GRANTS PASS, Ore. — The Bush administration sees a larger role for hatcheries in restoring Pacific salmon in danger of extinction, but counting hatchery fish along with wild will not immediately take any runs off the endangered species list.
A review of the 26 Pacific salmon runs protected by the Endangered Species Act, prompted by a 2001 federal court ruling that gave hatchery fish the same protection as wild fish, found that all should stay on the list. That includes the Oregon coastal coho, whose threatened species status was rescinded by the federal court order that prompted the review.
The National Oceanic Atmospheric Administration agency in charge of restoring salmon, NOAA Fisheries, said one other run -- lower Columbia River coho -- should be added to the list for a total of 27. The listing proposals will be reviewed over the next year.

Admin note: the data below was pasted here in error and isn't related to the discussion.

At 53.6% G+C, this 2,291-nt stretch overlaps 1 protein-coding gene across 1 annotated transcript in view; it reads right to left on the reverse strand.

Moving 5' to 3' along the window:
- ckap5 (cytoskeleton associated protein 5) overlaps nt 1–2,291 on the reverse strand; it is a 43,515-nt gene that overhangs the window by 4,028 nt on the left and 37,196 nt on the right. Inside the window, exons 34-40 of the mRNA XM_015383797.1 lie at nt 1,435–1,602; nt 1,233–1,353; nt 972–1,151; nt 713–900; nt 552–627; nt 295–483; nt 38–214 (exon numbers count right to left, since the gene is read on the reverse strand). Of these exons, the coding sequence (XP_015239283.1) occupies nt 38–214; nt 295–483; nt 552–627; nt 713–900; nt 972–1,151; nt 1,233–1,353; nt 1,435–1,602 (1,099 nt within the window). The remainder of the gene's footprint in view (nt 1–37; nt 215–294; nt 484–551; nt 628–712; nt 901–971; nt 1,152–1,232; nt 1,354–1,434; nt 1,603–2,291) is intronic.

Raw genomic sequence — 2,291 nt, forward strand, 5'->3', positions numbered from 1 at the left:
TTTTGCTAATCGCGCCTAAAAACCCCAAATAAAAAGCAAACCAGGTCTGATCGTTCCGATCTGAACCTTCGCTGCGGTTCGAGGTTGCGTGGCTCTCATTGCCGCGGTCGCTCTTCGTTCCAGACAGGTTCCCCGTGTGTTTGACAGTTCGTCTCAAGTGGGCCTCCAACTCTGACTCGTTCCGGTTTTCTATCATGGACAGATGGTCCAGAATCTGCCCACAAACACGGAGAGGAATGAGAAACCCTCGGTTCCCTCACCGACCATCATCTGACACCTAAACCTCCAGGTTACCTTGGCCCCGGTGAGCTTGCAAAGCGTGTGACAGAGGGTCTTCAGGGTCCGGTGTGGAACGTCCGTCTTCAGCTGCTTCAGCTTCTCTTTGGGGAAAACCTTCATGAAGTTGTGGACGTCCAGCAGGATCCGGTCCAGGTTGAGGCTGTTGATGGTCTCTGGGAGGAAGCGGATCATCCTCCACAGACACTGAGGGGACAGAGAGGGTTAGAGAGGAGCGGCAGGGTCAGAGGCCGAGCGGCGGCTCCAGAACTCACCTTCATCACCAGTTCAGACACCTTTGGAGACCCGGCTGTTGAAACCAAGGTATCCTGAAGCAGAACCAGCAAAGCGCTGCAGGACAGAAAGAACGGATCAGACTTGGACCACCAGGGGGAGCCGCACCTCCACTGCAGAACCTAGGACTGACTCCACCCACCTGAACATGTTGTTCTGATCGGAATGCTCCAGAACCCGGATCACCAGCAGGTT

The review and details of a new federal policy on salmon hatcheries prompted by the 2001 ruling were to be formally announced today in Seattle by Commerce undersecretary Adm. Conrad C. Lautenbacher Jr., and NOAA Fisheries Northwest Regional Director Bob Lohn.
"Hatchery fish will not be considered a substitute for existing naturally spawning runs," Lohn said. "For those who were thinking that putting fish in concrete would provide an easy way out, this plainly says that won't be acceptable."
Though 27 of the 51 distinct populations of salmon and steelhead on the West Coast still merit protection, the vast majority are improving as a result of improved ocean conditions and habitat restoration, Lohn added.
"The overall goal is the restoration of naturally spawning salmon runs," Lautenbacher said.